Just to relax and not to force the painting, and do it every day. In 25 years, the longest I've went without painting is 9 days straight because we were in Alaska on a cruise. I teach art and paint full time. I'm in the studio painting about three days a week and spend many more hours looking at my paintings. I draw everyday because I teach 400 students art each week.
My ritual has become an important aspect to my practice and developing my craft as a painter. I begin with saying a prayer sitting in front of the blank canvas or standing in front of it. I will open every quart of acrylic paint and look at the colors. I decide based on my experiences that day or emotions which 2-3 colors to start with. As the painting progresses, I will introduce new colors to the painting. I just take off and work on instincts the first session which can last 3-5 hours.
After that, I spend hours or days just looking at the painting and deciding how can I make it better before painting again. Usually, I will spend 3 sessions on a painting and I work on just one painting at a time because I cannot focus on multiple paintings at once (like most artists). So, that's about 15-25 hours of painting time, and I would say twice as many hours at least looking at it. I'm not sure many people understand the hours that actually go into creating an abstract painting.
Tell me about a hurdle you've had to overcome in your artmaking or art career.
I broke my right hand in 3 places almost 12 years ago. I spent about 5 years painting only with my hands because holding a brush was too painful. I have 3 plates and 13 screws in my hand. It was a blessing though because my paintings got better and more expressive. I try to take the negative things that have happened in my life and turn them into something positive. There's really no hurdle to overcome because putting in the work is better than being talented. I didn't have the best skill or raw talent in college but I did work harder than anyone at Western Kentucky University. I had to work hard to get better and compete with those artists.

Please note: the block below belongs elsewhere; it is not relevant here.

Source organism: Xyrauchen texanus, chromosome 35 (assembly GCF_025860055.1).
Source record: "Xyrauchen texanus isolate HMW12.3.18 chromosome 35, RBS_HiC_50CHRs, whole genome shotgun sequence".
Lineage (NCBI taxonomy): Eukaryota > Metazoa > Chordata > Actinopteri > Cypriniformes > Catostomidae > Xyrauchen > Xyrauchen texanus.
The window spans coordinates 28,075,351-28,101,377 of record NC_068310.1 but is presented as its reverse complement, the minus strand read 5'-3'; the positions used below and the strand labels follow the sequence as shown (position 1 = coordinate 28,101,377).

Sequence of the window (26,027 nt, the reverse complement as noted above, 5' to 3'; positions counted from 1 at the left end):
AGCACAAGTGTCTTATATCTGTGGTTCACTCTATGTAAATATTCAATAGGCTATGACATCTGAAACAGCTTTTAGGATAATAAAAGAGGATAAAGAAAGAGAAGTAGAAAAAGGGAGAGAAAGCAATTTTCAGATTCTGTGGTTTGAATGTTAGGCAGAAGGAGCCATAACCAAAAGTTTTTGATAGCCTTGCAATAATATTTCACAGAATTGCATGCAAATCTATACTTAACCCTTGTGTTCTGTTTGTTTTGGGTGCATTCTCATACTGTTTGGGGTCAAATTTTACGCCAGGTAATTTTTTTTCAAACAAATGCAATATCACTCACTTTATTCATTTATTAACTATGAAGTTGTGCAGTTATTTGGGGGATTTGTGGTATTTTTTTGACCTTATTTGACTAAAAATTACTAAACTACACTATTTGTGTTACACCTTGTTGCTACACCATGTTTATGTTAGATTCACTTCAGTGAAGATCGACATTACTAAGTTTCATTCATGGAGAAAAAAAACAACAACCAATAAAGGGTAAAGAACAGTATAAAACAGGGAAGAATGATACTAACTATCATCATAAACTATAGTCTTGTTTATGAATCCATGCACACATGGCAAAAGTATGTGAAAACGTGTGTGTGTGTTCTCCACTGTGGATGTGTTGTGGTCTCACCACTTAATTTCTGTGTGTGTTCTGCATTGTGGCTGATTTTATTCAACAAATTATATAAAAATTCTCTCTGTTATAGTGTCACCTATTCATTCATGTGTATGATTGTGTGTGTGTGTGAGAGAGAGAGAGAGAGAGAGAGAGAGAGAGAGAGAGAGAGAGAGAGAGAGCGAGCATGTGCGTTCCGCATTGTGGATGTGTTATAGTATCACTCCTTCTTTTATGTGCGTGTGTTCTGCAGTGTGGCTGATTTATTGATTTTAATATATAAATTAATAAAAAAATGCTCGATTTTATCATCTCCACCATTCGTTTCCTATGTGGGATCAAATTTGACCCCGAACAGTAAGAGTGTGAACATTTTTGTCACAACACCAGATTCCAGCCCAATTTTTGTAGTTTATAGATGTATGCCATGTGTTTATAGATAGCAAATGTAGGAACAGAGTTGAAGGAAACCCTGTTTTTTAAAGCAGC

What is your educational background, and how does it influence your creative work, if at all?
I graduated from WKU with my B.A. and obtained my M.F.A. in 2000 at ETSU. Currently, I am at Milligan College getting my teaching license. My education and what I have learned is in every drawing or painting I create. I believe even if you are an abstract artist you need the skills to draw and paint well. I think my strong work ethic comes from working in tobacco from age 9 to 19 but college helped me with creating a routine and ritual. I'm grateful for my education and that is why I teach to give back and inspire students.
What are you most excited about in your creative landscape in the moment?
At the moment, I am excited about my first New York City exhibition in June 2017. I was one of 33 artists selected to show at M1-5 lounge in Tribeca. I finally feel my paintings are at a quality level that should get into any gallery. I strive to get better each year and that is exciting... just thinking about what the quality level will be in the next 10-20 years.
Share your favorite local hangout & or another hidden gem.
I don't really have a hangout because I am either painting, teaching, or with my family. I have a daughter that plays on two softball teams--middle school and travel ball, a son that plays on two football teams including middle school. So, I am busy with art, teaching, and my family. No time to hangout anywhere, but I wouldn't change my life at all.
Where can we find you on the interwebs?